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Victor Muise upset with social media posts by Mi’kmaq leaders

Victor Muise plays his drum in this file photo.
Victor Muise plays his drum in this file photo. - Frank Gale

Victor James Muise, a St. George’s Mi’kmaq elder, doesn’t like what he’s seeing on social media in what he calls, “Mi’kmaq people barking at each other.”

He was referring to some of the comments made by Chief Liz LaSaga of the Flat Bay Band Council (who is proposing their band leave Qalipu); and Brendan Mitchell, chief of the Qalipu Mi’kmaq First Nation Band.

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Muise said he respects both and how they work hard at representing their people, but this public spat is not good for anyone.

He said the enrolment process has not worked for the Mi’kmaq people of Newfoundland and across Canada, but people having a go at each other, especially online, is not the solution.

“When it comes down to it, our enemy is the federal government and the Indian Act,” Muise said.

He said what should happen is the leaders should sit down and talk directly to each other about these issues, and as a united voice bring what they have to the federal government.

Muise said that when the Federation of Newfoundland Indians was started, its aim was to bring the language and traditions back to its people and not to separate them.

He said the federation’s aim was to sit at the table and settle things through a board of directors and to have people live in peace and harmony. He said unfortunately there’s not much of that in the Mi’kmaq community now.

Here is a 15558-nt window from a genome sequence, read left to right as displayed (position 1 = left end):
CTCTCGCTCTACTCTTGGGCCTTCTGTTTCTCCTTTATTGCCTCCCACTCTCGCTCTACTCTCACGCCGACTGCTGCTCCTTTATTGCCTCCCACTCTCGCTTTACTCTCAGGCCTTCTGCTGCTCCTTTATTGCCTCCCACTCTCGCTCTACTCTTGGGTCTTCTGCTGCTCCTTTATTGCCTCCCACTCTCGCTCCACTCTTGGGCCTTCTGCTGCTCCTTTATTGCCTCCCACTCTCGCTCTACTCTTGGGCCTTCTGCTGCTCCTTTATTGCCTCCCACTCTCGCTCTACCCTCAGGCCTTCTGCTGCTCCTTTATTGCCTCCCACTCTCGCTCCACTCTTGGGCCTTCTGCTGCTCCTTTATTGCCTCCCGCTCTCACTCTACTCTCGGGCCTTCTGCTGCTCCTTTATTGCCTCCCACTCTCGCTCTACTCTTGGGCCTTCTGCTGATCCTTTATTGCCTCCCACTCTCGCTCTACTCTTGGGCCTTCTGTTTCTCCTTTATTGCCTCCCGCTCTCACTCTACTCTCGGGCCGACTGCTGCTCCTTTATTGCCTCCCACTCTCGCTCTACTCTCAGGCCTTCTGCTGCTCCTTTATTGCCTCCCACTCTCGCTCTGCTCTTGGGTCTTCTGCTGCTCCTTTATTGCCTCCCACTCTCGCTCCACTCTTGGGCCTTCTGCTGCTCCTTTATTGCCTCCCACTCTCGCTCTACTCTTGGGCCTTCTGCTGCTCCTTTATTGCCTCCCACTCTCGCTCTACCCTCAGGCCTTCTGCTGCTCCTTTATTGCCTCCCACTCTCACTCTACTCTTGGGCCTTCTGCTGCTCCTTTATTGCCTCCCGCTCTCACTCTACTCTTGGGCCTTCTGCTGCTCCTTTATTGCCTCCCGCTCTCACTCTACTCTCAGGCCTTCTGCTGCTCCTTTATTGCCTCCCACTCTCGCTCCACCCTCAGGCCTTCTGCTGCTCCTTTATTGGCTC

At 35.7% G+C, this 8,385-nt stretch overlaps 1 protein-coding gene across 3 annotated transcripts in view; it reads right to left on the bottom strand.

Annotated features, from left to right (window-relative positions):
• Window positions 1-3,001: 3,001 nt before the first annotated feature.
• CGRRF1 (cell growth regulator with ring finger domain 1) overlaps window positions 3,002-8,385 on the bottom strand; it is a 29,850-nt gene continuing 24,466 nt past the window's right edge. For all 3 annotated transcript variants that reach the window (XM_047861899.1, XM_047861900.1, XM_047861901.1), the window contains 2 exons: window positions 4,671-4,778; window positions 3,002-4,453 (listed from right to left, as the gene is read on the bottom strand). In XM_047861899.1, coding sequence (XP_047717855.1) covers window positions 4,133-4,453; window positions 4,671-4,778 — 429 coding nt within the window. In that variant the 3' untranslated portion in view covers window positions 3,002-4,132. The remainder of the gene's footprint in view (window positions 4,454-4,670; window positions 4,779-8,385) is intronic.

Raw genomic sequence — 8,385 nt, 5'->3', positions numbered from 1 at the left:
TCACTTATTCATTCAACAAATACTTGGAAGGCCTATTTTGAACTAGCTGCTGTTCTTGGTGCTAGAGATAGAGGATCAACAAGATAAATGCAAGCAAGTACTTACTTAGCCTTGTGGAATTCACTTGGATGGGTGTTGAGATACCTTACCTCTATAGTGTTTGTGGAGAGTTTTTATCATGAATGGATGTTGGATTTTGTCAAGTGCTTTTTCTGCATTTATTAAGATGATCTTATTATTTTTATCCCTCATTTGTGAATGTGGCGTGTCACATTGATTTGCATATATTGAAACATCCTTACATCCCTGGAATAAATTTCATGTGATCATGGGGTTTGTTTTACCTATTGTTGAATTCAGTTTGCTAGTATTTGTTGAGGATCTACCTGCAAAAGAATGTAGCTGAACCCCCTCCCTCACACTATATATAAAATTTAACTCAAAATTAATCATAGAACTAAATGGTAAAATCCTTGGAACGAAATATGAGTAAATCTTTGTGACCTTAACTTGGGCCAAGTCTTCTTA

Muise said that’s because of the divide that’s being created by the enrolment process, with people being accepted and their brothers or sisters not.

He said he doesn’t like the fact that Qalipu is a landless band, and when he was on the Federation of Newfoundland Indians there was never any talk of that.

He said former prime minister Stephen Harper’s signing of a landless agreement with the Qalipu Mi’kmaq First Nation Band was a fundamental misunderstanding.

Muise said evidence from Mi’kmaq testimony in seeking treaties shows the Mi’kmaq people understood this agreement to be a matter of sharing, of friendship, of mutual respect, and not final and irrevocable sales and ultimate loss of ancestral territory.

Because that’s not what happened, this whole process of enrolment in the Qalipu Mi’kmaq First Nation Band is void, he said.

He said it now has to be looked at by the Mi’kmaq people and presented to the federal courts to clean up the mess Mi’kmaq people are in.

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